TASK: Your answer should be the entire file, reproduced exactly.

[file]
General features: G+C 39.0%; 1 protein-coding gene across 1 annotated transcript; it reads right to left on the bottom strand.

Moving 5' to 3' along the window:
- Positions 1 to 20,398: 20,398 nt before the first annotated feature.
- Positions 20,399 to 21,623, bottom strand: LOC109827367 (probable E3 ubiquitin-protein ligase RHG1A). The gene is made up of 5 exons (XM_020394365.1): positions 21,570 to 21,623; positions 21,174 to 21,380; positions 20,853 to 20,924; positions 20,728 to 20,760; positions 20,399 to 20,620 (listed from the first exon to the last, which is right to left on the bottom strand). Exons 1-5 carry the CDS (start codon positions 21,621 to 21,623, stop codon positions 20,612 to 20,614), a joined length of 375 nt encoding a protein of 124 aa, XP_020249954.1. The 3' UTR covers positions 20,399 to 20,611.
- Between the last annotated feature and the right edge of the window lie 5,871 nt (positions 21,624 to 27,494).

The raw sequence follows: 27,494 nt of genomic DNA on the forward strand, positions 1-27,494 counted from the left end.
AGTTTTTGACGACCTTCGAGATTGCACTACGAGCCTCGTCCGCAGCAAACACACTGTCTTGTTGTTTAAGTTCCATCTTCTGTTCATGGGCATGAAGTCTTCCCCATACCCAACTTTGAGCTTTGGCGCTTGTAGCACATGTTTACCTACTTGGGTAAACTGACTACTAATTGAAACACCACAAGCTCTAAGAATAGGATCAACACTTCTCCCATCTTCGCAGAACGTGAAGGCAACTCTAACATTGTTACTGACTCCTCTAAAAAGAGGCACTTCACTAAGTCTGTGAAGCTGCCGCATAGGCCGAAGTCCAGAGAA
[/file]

General features: G+C 39.0%; 1 protein-coding gene across 1 annotated transcript; it reads right to left on the bottom strand.

Moving 5' to 3' along the window:
- Positions 1 to 20,398: 20,398 nt before the first annotated feature.
- Positions 20,399 to 21,623, bottom strand: LOC109827367 (probable E3 ubiquitin-protein ligase RHG1A). The gene is made up of 5 exons (XM_020394365.1): positions 21,570 to 21,623; positions 21,174 to 21,380; positions 20,853 to 20,924; positions 20,728 to 20,760; positions 20,399 to 20,620 (listed from the first exon to the last, which is right to left on the bottom strand). Exons 1-5 carry the CDS (start codon positions 21,621 to 21,623, stop codon positions 20,612 to 20,614), a joined length of 375 nt encoding a protein of 124 aa, XP_020249954.1. The 3' UTR covers positions 20,399 to 20,611.
- Between the last annotated feature and the right edge of the window lie 5,871 nt (positions 21,624 to 27,494).

The raw sequence follows: 27,494 nt of genomic DNA on the forward strand, positions 1-27,494 counted from the left end.
AGTTTTTGACGACCTTCGAGATTGCACTACGAGCCTCGTCCGCAGCAAACACACTGTCTTGTTGTTTAAGTTCCATCTTCTGTTCATGGGCATGAAGTCTTCCCCATACCCAACTTTGAGCTTTGGCGCTTGTAGCACATGTTTACCTACTTGGGTAAACTGACTACTAATTGAAACACCACAAGCTCTAAGAATAGGATCAACACTTCTCCCATCTTCGCAGAACGTGAAGGCAACTCTAACATTGTTACTGACTCCTCTAAAAAGAGGCACTTCACTAAGTCTGTGAAGCTGCCGCATAGGCCGAAGTCCAGAGAA